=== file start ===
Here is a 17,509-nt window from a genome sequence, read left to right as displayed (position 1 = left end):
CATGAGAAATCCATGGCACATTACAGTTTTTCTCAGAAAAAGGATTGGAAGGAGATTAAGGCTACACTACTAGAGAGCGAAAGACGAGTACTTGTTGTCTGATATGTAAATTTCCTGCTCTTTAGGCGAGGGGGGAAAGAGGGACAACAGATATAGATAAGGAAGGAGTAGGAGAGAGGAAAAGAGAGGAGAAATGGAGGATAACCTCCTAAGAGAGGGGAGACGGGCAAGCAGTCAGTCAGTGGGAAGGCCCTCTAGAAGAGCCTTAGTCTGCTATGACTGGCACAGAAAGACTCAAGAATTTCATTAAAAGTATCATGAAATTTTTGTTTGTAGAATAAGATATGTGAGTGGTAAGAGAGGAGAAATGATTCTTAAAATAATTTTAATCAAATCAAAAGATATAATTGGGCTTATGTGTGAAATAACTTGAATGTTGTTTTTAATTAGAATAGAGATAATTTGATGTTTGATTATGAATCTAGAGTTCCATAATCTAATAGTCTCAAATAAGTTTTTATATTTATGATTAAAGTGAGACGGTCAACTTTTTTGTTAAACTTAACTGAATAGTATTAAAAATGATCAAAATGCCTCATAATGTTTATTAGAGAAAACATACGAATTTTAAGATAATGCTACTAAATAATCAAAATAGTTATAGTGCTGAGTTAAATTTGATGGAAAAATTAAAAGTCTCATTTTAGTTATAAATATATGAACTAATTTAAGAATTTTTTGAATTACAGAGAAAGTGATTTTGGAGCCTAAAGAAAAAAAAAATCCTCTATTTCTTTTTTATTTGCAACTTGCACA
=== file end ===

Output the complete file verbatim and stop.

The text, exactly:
Here is a 17,509-nt window from a genome sequence, read left to right as displayed (position 1 = left end):
CATGAGAAATCCATGGCACATTACAGTTTTTCTCAGAAAAAGGATTGGAAGGAGATTAAGGCTACACTACTAGAGAGCGAAAGACGAGTACTTGTTGTCTGATATGTAAATTTCCTGCTCTTTAGGCGAGGGGGGAAAGAGGGACAACAGATATAGATAAGGAAGGAGTAGGAGAGAGGAAAAGAGAGGAGAAATGGAGGATAACCTCCTAAGAGAGGGGAGACGGGCAAGCAGTCAGTCAGTGGGAAGGCCCTCTAGAAGAGCCTTAGTCTGCTATGACTGGCACAGAAAGACTCAAGAATTTCATTAAAAGTATCATGAAATTTTTGTTTGTAGAATAAGATATGTGAGTGGTAAGAGAGGAGAAATGATTCTTAAAATAATTTTAATCAAATCAAAAGATATAATTGGGCTTATGTGTGAAATAACTTGAATGTTGTTTTTAATTAGAATAGAGATAATTTGATGTTTGATTATGAATCTAGAGTTCCATAATCTAATAGTCTCAAATAAGTTTTTATATTTATGATTAAAGTGAGACGGTCAACTTTTTTGTTAAACTTAACTGAATAGTATTAAAAATGATCAAAATGCCTCATAATGTTTATTAGAGAAAACATACGAATTTTAAGATAATGCTACTAAATAATCAAAATAGTTATAGTGCTGAGTTAAATTTGATGGAAAAATTAAAAGTCTCATTTTAGTTATAAATATATGAACTAATTTAAGAATTTTTTGAATTACAGAGAAAGTGATTTTGGAGCCTAAAGAAAAAAAAAATCCTCTATTTCTTTTTTATTTGCAACTTGCACA